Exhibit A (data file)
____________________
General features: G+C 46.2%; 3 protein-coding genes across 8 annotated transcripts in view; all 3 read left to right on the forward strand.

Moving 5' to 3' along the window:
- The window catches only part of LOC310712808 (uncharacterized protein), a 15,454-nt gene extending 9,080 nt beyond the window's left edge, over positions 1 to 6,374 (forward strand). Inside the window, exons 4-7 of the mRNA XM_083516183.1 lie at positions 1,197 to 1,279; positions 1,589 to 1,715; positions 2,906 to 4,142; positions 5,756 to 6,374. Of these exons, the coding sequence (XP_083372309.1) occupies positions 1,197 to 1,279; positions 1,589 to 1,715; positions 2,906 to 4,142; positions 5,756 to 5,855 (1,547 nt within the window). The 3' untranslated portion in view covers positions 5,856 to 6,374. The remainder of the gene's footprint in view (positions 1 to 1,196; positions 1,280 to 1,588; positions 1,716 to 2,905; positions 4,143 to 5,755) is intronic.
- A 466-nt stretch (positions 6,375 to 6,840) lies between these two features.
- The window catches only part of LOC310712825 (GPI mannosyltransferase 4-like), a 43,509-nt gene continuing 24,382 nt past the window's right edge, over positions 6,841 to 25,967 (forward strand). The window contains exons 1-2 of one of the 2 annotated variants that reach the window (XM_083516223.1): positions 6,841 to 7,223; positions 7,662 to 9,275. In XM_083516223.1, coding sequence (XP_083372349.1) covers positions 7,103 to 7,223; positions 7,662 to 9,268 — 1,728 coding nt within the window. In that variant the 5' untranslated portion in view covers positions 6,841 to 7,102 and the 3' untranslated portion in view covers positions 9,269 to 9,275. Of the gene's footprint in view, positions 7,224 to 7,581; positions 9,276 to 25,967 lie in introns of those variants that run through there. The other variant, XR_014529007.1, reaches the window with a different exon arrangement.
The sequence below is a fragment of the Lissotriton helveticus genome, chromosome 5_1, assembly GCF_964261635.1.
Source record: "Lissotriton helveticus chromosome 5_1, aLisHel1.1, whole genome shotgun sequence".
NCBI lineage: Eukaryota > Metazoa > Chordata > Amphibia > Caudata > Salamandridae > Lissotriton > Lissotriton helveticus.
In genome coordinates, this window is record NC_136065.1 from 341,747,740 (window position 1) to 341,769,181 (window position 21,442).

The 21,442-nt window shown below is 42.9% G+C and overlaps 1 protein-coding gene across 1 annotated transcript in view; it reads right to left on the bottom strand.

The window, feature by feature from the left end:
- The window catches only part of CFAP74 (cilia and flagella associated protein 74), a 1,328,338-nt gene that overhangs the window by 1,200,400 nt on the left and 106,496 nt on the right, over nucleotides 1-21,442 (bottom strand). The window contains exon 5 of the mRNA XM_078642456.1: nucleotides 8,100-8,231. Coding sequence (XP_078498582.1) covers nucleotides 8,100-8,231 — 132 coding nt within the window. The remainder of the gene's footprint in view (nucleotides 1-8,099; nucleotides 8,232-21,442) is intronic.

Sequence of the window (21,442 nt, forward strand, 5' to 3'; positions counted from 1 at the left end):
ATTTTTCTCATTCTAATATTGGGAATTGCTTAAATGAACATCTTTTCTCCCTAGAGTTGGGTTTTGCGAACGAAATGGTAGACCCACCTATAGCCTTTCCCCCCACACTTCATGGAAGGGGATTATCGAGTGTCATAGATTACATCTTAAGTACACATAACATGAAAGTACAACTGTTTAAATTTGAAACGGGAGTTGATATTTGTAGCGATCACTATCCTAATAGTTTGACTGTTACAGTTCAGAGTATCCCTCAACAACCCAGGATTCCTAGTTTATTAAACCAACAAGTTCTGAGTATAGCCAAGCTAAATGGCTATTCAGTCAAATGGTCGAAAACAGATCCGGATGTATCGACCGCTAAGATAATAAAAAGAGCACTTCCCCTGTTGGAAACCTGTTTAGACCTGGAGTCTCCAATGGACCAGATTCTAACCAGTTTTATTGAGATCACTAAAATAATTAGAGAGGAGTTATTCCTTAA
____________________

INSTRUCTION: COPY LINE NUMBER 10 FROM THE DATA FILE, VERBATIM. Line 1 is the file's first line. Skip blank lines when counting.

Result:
The 21,442-nt window shown below is 42.9% G+C and overlaps 1 protein-coding gene across 1 annotated transcript in view; it reads right to left on the bottom strand.